senior citizen holding headFinancial elder abuse is fast becoming one of the most serious problems faced today by senior citizens. In broad terms, our estate planning attorneys in Orange County define financial elder abuse as fraudulent, unauthorized or even illegal exploitation of an older person. The person causing the abuse is often someone that the elder has a trusting relationship with. This trusted person then causes harm to the elder, by means of misappropriating his or her financial resources, or abusing the financial control that they have been entrusted with. Instead of handling the senior’s finances responsibly, the person bringing about the abuse uses the elder’s financial assets for their own personal gain and profit. As a result, the senior is deprived of his or her financial assets, benefits or other resources of value.

This type of abuse can come about in many ways. Whenever a caregiver has access to a senior’s resources, there is a chance that this access could be abused. Sometimes the financial abuse comes about through outright monetary theft. However, there are other subtler ways by which this abuse can take place, some of which are not immediately obvious to the elder individual or others. For example, a person might forge the senior’s signature, using it for financial transactions. Sometimes a person obtains a guardianship or power of attorney role over the senior, for the specific purpose of abusing that power. Sometimes a senior may be forced into transactions that he or she simply does not understand. Sadly, this type of abuse is often brought about by family members that the senior trusts, such as their children, grandchildren or spouse.

There are also scam tactics that are designed to be confusing to senior citizens. Shady insurance schemes, fake health care products, lottery scams, and predatory lending practices are all ways that financial elder abuse can take place.

As this type of abuse continues to grow, states are increasingly working to put laws and other protections in place. During the 2016 legislative session alone, financial elder abuse was addressed by thirty-three states, as well as the District of Columbia. In the case of some states that already had laws of this nature on the books, these existing laws were expanded and reinforced. For example, Idaho’s existing law was revised to include exploitation as part of neglect. Illinois extended the timeframe, after the act of exploitation occurs, during which prosecution can take place. New Hampshire, whose law previously used the wording “incapacitated,” changed the wording to “vulnerable” in the case of adults. Other states, such as new Jersey, established task forces against this type of abuse.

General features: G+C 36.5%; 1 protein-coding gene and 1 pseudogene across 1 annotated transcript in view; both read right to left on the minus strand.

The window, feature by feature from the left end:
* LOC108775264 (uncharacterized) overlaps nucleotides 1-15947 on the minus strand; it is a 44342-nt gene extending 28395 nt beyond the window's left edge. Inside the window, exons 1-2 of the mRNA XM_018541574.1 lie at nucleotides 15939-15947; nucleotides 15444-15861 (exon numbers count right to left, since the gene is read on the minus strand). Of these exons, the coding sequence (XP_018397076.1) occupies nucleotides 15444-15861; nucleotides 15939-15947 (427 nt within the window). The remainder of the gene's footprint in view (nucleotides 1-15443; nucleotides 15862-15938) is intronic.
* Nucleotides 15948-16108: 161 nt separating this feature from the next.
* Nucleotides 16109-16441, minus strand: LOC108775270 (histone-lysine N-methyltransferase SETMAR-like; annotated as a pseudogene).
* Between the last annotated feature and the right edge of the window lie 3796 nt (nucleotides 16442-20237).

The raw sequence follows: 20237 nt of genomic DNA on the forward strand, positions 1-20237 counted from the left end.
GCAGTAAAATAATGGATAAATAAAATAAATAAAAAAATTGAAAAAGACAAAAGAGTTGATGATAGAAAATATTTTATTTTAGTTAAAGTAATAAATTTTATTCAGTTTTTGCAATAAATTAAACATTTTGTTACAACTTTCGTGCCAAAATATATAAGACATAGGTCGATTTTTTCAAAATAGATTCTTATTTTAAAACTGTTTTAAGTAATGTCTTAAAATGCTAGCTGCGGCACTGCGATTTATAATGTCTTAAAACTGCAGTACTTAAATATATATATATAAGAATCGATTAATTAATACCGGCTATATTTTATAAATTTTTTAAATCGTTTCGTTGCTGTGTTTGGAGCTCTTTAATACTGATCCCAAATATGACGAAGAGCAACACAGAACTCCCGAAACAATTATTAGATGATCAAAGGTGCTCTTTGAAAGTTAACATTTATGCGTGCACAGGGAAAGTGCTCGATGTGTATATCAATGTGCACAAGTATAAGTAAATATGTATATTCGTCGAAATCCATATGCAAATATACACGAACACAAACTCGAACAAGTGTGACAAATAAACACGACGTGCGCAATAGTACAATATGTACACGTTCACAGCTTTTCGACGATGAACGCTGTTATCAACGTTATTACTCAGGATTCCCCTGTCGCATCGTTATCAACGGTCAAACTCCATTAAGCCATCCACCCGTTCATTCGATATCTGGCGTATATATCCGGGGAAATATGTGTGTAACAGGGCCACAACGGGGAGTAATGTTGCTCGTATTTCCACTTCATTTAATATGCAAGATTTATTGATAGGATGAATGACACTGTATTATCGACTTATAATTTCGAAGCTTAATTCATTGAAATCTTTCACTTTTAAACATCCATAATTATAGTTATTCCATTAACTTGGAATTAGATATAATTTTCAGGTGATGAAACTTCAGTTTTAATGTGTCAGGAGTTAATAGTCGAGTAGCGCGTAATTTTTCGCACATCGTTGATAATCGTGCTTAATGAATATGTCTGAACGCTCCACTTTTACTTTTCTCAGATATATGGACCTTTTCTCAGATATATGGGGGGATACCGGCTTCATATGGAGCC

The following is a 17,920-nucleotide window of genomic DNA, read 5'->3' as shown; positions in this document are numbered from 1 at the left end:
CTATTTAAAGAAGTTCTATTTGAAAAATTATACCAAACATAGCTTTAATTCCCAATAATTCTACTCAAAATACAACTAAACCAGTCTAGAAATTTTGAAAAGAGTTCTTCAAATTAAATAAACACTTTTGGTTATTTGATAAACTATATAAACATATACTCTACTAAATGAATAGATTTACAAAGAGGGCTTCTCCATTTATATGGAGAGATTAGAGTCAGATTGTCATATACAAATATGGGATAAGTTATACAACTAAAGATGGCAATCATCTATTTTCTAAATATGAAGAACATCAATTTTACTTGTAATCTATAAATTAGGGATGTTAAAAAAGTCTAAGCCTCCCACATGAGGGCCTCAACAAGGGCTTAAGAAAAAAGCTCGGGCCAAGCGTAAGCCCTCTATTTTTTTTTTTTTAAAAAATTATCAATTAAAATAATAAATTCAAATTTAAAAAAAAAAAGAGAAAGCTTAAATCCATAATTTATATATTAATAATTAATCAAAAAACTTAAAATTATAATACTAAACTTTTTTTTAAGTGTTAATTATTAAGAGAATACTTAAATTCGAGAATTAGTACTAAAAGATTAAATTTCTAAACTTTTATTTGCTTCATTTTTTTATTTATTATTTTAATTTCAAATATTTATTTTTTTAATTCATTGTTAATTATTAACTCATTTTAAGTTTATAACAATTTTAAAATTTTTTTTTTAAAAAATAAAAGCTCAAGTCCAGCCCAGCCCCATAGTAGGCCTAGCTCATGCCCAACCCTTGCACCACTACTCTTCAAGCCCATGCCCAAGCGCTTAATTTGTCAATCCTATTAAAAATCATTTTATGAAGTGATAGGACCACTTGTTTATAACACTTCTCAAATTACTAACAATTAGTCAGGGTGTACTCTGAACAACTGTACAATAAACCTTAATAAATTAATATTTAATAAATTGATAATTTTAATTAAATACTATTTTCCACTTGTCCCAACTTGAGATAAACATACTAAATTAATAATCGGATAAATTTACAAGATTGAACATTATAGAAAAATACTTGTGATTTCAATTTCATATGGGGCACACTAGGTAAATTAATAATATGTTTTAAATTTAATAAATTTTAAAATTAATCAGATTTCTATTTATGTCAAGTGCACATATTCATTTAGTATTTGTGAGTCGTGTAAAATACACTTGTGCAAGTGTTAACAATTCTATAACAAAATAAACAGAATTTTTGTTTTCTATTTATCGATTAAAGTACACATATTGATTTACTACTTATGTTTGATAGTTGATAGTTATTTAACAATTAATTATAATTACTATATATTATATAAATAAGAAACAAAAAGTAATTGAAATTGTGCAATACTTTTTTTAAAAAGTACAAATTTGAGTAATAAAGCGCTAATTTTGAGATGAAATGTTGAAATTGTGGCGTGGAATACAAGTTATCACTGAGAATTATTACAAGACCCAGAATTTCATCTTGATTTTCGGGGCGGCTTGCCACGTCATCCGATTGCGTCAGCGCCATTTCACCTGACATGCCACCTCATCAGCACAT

As this problem grows, elected officials have become more aware of the extent of the exploitation, neglect and abuse of elders. Bills will undoubtedly continue to be introduced in Congress, to further protect seniors against financial abuse. It is important to note that not all legislation of this kind has been introduced only within the last couple of years. However, although the problem has been recognized for some time, in recent years the efforts to protect seniors against this abuse have accelerated. Unfortunately, not all proposed legislation designed to protect seniors against financial abuse has been passed. For example, although California introduced several elder financial abuse bills during 2016, not all were signed by the governor.

There remains a lot of work to be done to further protect senior Americans from financial losses resulting from abuse. Currently, it was estimated in a recent study that elders are suffering annual losses exceeding $2.9 billion dollars, exclusively due to exploitation and financial abuse. As the “baby boomers” continue to age, it is expected that this issue will continue to grow. As such, it is important that both our federal and state governments rise to the task of protecting senior citizens from financial abuse.

Our Orange County estate planning attorneys are committed to bringing public awareness to the growing epidemic of financial elder abuse through our blog. If you see a news story about financial elder abuse that you would like us to feature, send us a link to info@ocelderlaw.com today.